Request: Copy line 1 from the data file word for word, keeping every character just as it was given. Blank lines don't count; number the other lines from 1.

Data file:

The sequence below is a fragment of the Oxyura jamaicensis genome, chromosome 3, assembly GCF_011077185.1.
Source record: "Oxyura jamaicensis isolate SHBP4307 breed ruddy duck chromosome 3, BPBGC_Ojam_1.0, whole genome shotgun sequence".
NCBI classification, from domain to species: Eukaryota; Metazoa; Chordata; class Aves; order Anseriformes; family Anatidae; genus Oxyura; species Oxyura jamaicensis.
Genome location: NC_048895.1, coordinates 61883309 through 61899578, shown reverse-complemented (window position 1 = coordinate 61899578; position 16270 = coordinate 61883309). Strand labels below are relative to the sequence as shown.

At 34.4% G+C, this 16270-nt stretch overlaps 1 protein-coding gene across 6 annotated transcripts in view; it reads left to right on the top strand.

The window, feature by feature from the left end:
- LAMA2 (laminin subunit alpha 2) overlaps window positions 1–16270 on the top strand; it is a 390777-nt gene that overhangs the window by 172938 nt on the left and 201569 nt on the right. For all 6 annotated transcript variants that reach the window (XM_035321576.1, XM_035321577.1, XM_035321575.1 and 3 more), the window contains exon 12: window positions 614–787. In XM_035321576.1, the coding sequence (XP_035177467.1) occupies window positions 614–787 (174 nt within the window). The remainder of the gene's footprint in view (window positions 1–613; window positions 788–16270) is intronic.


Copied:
The sequence below is a fragment of the Oxyura jamaicensis genome, chromosome 3, assembly GCF_011077185.1.